When I participated in a round-table discussion of critics in Beverly Hills shortly before The Assassin opened in Los Angeles, Hou Hsiao-Hsien offered the following responses to questions posed.
How did you approach re-creating the time period — the costumes, the sets, the props?
It’s impossible to be a hundred percent accurate, or totally precise. I really wish I had a time machine to travel back and know exactly. Lots of research has been done. There is a very comprehensive historical reference book written in ancient China, as well as the Old Book of Tang and the New Book of Tang. All three gave us information about costumes, furniture, how artifacts were used. One striking discovery was the use of silk: it was worn then by farmers who manufactured it with silk worms.
Did you pre-choreograph scenes just for this wuxia film?
It wasn’t a disruption in my normal work flow. Our “action choreographer” really wasn’t one yet — he had a group of young stunt men who worked with him. Our two main actors weren’t martial arts actors. We broke up those scenes into bits and pieces: we took one, tried it, shot it; then later we took another and did the same. We spread this out over time.
You cast both professional and lay actors in The Assassin. Can you give any examples of working with either group — whether you encountered any problems, and if not, any surprises?
Regardless of the type of actor, I work with all of them in the same way. One method I don’t like is rehearsals. I never do them. I give the actors the situation, the context, and let them do their acting for the film. It’s “Lights, set up, actors!” The lay actors are mostly playing the servants, and they come from the theatre world in China. Some were the classmates of the crew members. There were lots of different types of situations for the actors, but I treat all of them the same way.
In Three Times, your two actors play lovers, and here they have a history. How did you achieve that dynamic between the two actors?
I didn’t do anything. I didn’t rehearse with them. They read the script and brought to it what they felt. I did have them read short stories and vignettes written in that era, about that era, and Japanese literature, too. The interesting thing is they had no questions for me.
Writer-director-producer Hou Hsiao-Hsien
The cinematography is impressive, with the prologue in black and white and the narrative in color. It seemed as though you shot in digital. Where do you stand on digital versus 35mm film? Which do you see for the future of cinema?
I shot on 35 mm for The Assassin, and then I scanned it and transferred it to digital. I’m thinking of digital for my next film, but I’m still a little worried about it. I shot 440,000 feet of film for The Assassin as opposed to an average of 10,000 feet for a film. Today film is becoming more and more expensive and is slowly disappearing, so digital is inevitable, but I’m basically a film person, and if The Assassin were shown on film, there would be even more layers to see.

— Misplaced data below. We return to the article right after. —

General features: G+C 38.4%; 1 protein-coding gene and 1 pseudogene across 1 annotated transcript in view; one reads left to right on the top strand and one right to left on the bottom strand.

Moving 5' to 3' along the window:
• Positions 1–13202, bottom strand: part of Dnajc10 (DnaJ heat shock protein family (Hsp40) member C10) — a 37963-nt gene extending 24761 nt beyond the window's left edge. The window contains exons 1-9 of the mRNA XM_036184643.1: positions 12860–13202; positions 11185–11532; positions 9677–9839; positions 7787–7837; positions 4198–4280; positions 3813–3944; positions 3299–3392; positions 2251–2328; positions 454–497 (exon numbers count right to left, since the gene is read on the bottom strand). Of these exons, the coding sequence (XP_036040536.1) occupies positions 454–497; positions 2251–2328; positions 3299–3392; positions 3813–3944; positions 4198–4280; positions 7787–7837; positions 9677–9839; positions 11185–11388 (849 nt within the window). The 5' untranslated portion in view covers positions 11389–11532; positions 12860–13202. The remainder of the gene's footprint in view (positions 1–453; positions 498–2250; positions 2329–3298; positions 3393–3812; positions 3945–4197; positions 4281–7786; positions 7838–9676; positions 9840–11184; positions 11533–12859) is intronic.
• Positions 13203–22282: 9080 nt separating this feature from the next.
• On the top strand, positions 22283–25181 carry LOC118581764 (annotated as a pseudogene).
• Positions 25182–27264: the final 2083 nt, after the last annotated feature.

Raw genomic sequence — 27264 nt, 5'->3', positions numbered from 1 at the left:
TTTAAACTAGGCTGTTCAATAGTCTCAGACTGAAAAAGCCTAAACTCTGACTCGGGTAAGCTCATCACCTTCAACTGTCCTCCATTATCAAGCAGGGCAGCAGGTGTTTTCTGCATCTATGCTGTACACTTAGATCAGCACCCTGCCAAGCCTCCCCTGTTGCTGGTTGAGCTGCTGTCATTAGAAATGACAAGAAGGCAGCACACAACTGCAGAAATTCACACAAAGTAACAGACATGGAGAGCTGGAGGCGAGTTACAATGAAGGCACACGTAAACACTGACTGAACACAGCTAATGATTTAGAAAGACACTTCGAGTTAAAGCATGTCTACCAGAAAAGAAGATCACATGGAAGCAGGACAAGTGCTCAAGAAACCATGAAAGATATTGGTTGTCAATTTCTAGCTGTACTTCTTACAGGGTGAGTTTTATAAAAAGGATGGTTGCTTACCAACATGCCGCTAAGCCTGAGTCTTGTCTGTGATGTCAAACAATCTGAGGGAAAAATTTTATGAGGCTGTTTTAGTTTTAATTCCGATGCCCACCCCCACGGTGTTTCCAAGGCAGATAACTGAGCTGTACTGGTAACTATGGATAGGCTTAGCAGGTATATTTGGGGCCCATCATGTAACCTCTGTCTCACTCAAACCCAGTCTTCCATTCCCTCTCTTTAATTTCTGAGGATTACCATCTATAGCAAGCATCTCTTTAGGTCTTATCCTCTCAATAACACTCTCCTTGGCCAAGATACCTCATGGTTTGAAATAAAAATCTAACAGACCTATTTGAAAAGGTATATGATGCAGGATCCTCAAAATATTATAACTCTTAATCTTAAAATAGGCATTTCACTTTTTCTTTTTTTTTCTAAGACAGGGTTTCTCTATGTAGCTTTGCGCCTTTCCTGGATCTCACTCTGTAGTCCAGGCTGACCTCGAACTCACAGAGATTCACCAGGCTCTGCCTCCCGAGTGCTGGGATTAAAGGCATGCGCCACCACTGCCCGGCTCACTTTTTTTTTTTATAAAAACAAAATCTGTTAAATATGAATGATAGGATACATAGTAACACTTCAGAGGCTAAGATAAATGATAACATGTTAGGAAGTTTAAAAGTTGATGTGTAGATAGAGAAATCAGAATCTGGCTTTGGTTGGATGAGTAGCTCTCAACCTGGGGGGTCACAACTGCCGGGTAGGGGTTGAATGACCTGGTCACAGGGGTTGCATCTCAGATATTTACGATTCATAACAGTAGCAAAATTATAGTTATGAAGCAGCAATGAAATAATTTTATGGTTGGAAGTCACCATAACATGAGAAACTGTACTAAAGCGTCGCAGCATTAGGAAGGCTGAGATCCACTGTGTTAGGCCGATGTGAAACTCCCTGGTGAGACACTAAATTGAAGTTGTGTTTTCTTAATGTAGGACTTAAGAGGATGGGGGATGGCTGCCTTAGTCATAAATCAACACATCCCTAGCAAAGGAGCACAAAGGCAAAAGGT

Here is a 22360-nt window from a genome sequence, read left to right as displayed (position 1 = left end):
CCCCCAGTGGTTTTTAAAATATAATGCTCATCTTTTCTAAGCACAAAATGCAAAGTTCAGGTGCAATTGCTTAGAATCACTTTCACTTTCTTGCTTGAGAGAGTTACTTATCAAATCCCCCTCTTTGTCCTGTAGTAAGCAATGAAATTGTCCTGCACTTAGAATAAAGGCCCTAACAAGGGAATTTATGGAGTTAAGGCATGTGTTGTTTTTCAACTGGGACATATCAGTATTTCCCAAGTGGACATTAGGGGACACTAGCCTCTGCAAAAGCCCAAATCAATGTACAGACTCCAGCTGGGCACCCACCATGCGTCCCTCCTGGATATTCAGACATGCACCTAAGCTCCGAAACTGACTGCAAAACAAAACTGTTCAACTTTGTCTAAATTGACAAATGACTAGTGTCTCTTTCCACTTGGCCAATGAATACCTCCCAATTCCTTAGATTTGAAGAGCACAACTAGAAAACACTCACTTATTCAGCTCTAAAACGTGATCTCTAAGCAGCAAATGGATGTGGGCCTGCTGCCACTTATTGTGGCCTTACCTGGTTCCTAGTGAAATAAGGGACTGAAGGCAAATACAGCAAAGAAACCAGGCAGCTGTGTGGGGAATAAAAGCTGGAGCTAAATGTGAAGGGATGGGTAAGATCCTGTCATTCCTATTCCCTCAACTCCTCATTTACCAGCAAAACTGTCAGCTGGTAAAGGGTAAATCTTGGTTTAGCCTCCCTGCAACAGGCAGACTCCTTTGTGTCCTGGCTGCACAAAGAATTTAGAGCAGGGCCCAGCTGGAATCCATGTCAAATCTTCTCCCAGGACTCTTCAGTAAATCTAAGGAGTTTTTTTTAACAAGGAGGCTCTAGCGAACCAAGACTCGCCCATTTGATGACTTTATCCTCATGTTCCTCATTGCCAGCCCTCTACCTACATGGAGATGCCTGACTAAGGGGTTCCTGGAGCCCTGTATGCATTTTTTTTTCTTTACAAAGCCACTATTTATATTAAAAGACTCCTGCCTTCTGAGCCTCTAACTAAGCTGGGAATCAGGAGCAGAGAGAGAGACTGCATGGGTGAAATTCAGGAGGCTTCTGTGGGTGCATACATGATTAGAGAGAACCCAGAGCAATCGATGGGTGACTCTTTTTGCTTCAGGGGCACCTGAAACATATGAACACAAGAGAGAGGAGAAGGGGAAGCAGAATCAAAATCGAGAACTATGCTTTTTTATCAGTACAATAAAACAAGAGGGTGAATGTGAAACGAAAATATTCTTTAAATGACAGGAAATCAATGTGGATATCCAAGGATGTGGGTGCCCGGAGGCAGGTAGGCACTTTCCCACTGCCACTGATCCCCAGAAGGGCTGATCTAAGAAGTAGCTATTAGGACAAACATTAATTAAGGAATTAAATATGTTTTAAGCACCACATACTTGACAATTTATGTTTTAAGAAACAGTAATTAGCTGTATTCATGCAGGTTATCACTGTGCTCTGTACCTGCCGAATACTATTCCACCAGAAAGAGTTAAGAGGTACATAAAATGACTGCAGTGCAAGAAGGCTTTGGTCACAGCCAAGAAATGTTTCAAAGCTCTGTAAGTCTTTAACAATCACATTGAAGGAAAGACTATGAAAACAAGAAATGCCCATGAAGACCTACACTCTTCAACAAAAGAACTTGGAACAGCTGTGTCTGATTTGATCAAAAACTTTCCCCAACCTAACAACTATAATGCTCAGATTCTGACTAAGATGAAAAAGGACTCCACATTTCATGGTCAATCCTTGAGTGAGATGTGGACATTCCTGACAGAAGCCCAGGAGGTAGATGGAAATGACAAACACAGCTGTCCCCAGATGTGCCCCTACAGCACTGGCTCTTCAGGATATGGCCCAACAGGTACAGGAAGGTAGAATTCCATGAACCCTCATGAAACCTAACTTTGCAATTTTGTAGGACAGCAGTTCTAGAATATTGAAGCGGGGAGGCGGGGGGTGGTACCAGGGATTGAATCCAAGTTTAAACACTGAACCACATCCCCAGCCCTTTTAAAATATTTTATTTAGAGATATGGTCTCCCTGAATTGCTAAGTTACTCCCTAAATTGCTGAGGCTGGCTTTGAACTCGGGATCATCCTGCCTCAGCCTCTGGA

Cinema is really changing and evolving, even in terms of exhibition. We still have theaters today, but now we also have the Internet, so the language of film might change, because the Internet lets us play with film a lot. For example, comic books: some frames are big, some close up, some wide — so it’s possible for cinematic language to evolve like this.
Does the “art house” exist in Asia as a concept of cinema?
For me, art house cinema means personal filmmaking, not conventional or audience-friendly films. The auteur gets to figure out his own idea — what to express — and to propose a form. Digital cinema could take on a new language and actually improve personal filmmaking, by varying the size and shape of the frame, for example. Regarding the direction toward digitalization, it’s inevitable. The good thing is that more experimentation is possible. Filmmaking is becoming an increasingly individualized activity, like writing novels. That’s good, because this art could breed different, separate types of spectators instead of the tribal unity of viewing. There could also be different levels of content — light or deep, depending on the individual filmmaker. Traditional theater viewing could become extreme, luxurious, high-priced, with advanced high technology.
Spontaneous interpretation by: Eugene Sue
Director: Hou Hsiao-Hsien; Producers: Hou Hsiao-Hsien, Chen Yiqi, Lam Peter, Lin Kufn, Gou Tai-Chiang, Tung Tzu-Hsien; Screenplay: Hou Hsiao-Hsien, Chu Tien-Wen, Hsieh Hai-Meng, Zhong Acheng; Cinematographer: Lee Ping Bing; Editors: Liao Ching-Sung, Huang Chih-Chia; Music: Lim Giong; Set/Costume Designer: Hwarng Wern-Ying; Sound Editor: Tu Duu-Chih.
Cast: Shu Qi, Chang Chen, Zhou Yun, Tsumabuki Satoshi, Juan Ching-Tian, Hsieh Hsin-Ying, Sheu Fang Yi.
Color, 35mm, 104 min. In Mandarin with English subtitles.